Assistant trainer, Maria Ritchie said: “He is a fun horse to have in the yard and that is three wins this season for him. I imagine we will try and find another suitable race for him here because he does seem to like Al Ain.”
The sprinters had their minute under the floodlights in a 1000m handicap in which course specialist Jayide Al Boraq (Burning Sand) registered his fourth Al Ain victory, on just his sixth outing, all bar one which have been on this course, his previous outing, 40 days ago, having produced a close second over 1400m on the Abu Dhabi turf. Owned by Al Rahmani Racing, he was completing doubles for Al Neyadi and Kirrane, in the process denying Jim Crowley a victory on his only ride on the card aboard Ainhoa Topchef, owned by his main employer HH Sheikh Hamdan bin Rashid Al Maktoum and trained by Erwan Charpy. A 6-year-old, Jayide Al Boraq has now won twice over this 1000m course and distance, as well as over 1400m and 1600m at what is clearly his favourite track.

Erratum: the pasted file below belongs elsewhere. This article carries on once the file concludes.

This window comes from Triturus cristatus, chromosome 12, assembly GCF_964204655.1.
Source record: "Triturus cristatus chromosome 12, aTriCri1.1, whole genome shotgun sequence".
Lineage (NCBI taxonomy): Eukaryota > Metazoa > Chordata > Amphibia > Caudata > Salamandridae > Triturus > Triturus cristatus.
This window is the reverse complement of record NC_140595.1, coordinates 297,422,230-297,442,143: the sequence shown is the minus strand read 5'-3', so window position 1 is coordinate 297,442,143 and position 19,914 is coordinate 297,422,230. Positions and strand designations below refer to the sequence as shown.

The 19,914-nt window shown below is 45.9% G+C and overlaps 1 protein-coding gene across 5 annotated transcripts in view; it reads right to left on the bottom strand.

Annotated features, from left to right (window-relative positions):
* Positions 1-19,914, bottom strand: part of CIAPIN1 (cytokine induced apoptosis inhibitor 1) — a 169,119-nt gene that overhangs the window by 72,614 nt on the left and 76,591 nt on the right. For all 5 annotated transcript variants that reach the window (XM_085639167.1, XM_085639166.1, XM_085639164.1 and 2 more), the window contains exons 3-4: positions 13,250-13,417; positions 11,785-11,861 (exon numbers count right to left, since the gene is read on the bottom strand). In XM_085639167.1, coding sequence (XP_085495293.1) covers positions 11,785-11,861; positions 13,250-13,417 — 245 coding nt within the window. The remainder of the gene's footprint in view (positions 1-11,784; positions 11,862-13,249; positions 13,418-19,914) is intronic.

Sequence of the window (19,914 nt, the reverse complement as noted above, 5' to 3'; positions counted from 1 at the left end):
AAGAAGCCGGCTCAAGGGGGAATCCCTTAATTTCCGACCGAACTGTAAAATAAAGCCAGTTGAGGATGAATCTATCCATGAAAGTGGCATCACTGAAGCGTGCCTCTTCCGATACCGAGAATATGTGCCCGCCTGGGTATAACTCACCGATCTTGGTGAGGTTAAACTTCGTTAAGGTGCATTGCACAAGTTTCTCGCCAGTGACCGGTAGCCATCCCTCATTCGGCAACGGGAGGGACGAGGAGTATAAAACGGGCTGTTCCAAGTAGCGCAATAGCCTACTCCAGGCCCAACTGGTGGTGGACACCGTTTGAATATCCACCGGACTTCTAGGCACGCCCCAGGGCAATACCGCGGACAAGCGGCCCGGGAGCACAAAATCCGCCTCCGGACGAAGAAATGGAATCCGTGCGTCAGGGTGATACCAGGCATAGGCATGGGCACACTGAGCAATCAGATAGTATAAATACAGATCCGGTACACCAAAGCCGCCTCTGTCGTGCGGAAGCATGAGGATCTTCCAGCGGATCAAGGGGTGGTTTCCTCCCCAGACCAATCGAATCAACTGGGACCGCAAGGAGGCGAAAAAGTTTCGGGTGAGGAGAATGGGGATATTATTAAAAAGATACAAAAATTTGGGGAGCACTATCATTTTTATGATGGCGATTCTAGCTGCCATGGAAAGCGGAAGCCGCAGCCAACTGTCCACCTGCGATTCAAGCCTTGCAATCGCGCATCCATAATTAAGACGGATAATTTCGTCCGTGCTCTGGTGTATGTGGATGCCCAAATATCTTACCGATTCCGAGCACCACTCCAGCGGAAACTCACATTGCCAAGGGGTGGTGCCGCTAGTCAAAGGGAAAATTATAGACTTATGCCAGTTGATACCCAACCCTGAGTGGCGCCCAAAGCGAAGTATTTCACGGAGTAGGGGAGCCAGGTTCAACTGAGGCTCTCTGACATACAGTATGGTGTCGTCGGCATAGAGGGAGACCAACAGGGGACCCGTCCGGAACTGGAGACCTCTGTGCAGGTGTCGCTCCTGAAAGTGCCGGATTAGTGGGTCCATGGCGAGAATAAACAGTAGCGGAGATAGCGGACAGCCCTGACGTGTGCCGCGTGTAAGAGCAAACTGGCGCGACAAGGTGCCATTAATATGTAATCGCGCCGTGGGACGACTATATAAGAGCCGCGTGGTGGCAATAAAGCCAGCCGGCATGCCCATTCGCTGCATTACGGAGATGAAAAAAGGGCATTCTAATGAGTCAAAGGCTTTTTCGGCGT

Al Neyadi said: “He seems to be improving and has shown he has plenty of speed for this kind of test but stays further. He obviously seems to like it here at Al Ainand we have had a good afternoon.”
Settled in the middle of the main bunch of runners, after a tardy start, by Elione Chave, Dagui Lotois looked destined to record a smooth victory in a maiden over 1800m when swooping to the front and past Djamer KB about 400m from home, but Chaves was forced to keep his mount honest with that rival trying his best to get back on top but ultimately failing. The winner, a 4-year-old colt prepared by Ahmed Al Mehairbi for Al Rahman Racing, was shedding his maiden tag at the ninth attempt but just third in the UAE and on his dirt debut.
Al Mehairbi said: “This is a nice horse. We ran him in a Listed race first time and then he was not beaten far in a handicap when he was finishing well over 1600m so we thought the extra 200m would suit him.”